History of the TELNYASHKA

How Russian sailors began using this garment and how it ended being used by all russian army

History of the Russian army striped shirts

What does the telnyashka rapresent

The white and blue russian striped shirt called telnyashka (in Russian тельня́шка) has been an important symbol for the Russian navy, since its introduction

Russian sailors came in contact with European striped shirts such as the breton shirt and traditional Dutch flannel sailor shirts around 1865.

Breton sailors wore knit shirts with 12 horizontal black stripes, mimicking ribs to make them look like skeletons and cheat death at sea.

From these vests derives the marinière used by the French Navy since the 27th March 1858 decree stating:

Le corps de la chemise devra compter 21 rayures blanches, chacune deux fois plus large que les 20 à 21 rayures bleu indigo.
The body shall have 21 white stripes, each twice as wide as the 20 or 21 navy blue stripes

Dutch vests inspired by these new french adoptions, and applied a low cut neck for faster removal; in the event of overboarding, a sailor lost at sea could quickly remove his shirt and wave it like a signal flag.

These exotic garments were more practical, comfortable, did not hold down movements, and protected from the cold better than the standard issue vests offered to Russian sailors.

For this reason, after long missions at sea, the most experienced members of the crew would get one of these vests as an award.

Sailors themselves knit, repaired and modified their own vests vests in their spare time on board.

Privates were allowed to wear a telnyashka only during the weekend and at formal events

During a frigate crew inspection in 1868, the Grand Duke and Admiral Konstantin Nikolayevich Romanov was welcomed by a crew completely dressed in these breton sailor shirts, bought from European merchants.

Sailors and staff complimented the convenience of these European shirts: as opposed to the plain white standard issue vest issued at the time, these foreign horizontal striped shirts did not feature a stiff army collar, and their comfortable shape guaranteed more freedom of movement during manouvers.

The stripes come in useful, giving better contrast against white sails and the sky than the plain white standard issue shirts, thanks to this optical effect now crew members are more visible during ship servicing.

These navy blue striped shirts also make crew members more visible should they fall off the boat, making it easier for the rescue team to identify the lost sailor.

Finally, the blue stripes on those vests are the same blue of the St. Andrew's cross featured on the Андреевский флаг, the symbol of the Russian Navy.

The praise from the privates was so strong that on the 19th of August 1874, Grand Duke Romanov pushed Tsar Alexander II to sign the "Provision on the allowance of the Maritime Administration teams for ammunition and uniforms" (нижних чинов кораблей и флотских экипажей) decree stating:

A shirt knitted from wool in half with cotton; the color of the shirt is white with blue horizontal stripes, one at a distance from each other of 4.445 centimeters. The width of the blue bars is of 1/4 of a вершо́к (1.1 cm) and the total weight of the shirt is at least of 80 spools (344 grams)

Because of these decrees, telnyashkas were adopted as an official part of the Russian Navy uniform, and the 19th of August is the national Russian Telnyashka day; this anniversary is celebrated by armed forces, veterans and supportive members of the general public - especially in St. Petersburg.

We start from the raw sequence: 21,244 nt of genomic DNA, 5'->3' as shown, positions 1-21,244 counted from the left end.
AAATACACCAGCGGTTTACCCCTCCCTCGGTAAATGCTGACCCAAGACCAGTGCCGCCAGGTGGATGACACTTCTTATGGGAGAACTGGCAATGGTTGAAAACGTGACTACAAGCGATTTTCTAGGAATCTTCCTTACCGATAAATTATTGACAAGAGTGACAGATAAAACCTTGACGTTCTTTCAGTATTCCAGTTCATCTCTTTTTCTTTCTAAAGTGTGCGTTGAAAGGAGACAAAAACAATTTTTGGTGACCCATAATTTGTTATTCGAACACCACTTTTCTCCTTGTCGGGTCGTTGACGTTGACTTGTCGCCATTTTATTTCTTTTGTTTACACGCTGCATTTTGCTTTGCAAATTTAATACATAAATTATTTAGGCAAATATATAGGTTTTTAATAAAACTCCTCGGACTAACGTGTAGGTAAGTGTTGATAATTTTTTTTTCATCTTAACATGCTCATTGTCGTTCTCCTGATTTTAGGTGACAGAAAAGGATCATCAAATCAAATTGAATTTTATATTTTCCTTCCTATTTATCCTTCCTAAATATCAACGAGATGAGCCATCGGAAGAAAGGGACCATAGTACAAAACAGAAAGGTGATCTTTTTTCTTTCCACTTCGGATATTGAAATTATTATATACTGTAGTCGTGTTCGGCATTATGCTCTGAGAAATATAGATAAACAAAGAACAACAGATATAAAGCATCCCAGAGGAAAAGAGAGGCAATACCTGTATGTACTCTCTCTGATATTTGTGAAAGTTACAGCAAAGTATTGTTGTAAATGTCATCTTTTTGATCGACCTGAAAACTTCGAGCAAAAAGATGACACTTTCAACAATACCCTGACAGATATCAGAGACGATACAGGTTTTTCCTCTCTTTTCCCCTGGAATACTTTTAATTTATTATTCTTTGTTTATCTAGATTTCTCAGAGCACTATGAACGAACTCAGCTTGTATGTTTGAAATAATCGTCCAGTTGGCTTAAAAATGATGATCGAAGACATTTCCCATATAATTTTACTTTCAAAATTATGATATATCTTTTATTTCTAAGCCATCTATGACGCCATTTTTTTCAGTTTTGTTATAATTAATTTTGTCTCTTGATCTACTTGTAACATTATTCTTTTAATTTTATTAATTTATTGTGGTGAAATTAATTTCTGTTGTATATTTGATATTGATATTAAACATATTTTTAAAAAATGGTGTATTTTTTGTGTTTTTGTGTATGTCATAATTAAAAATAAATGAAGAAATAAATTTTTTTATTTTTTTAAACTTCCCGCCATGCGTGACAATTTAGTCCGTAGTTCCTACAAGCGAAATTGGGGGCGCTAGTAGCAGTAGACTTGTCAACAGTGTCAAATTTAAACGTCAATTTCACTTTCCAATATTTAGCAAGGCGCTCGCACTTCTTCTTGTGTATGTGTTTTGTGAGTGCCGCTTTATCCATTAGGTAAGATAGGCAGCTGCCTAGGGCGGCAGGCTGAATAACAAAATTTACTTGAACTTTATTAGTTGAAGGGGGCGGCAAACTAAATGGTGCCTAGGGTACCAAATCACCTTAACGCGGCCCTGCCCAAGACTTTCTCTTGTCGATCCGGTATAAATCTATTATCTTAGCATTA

In 1866 German industrialist Friedrich Wilheim Kersten bought a small hosiery manufactory from Ivan Ospowitsch Natus, brought textile machinery from Germany and rebranded the company as Kersten Factory ("Фабрика Керстена" in Russian); the Kersten Factory begins producing the first telnyashkas runs on behalf of the Russian Navy, and in 1870 the owner is proclaimed honorary citizen of St. Petersburg for his contibution to Russian industrialization.

A new decree in 1912 redefined both stripes to be at the same width of 1.1 centimeters, measurements which are still respected today; moreover, production of 100% cotton telnyashkas begins to offer products that are more suitable for use during the summer and in conditions that do not require as much insulation from the elements.

A picture of Vasily Zaytsev as a young sailor

During World War 2 the Axis Powers got to know the striped devils, russian soldiers wearing a Telnyashka. Famous sniper Vasily Zaytsev from the Uraal region volounteered to become a sniper in Stalingrad and help beat Germany.

After 40 confirmed kills just in the first 10 days of service, Vasiliy is sent totrain other snipers to adopt his original shoot and scoot technique.

He would set up a temporary hidden shelter in a safe for himself and his spotter Nikolay Kulikov, and change his position after every couple of confirmed kills. This hide and sting technique is known as "the sixes" and if 2 more couples of sniper-spotter are added and deployed at different locations it can cover an enormous field of action.

Because of his Navy past, Vasily would insist on wearing his telnyashka even as a sniper, sure that it will protect him from cold and bullets.

In 1983, by the end of the USSR era, a new standard for "Jerseys and knit sea shirts for military personnel" (Фуфайки и майки трикотажные морские для военнослужащих), known as GOST 25904-83, clarifies the qualities that telnyashkas producers need to follow in order to sell goods to the Navy. This standard is still followed 35 years after by our company, and the quality of our telnyashkas show.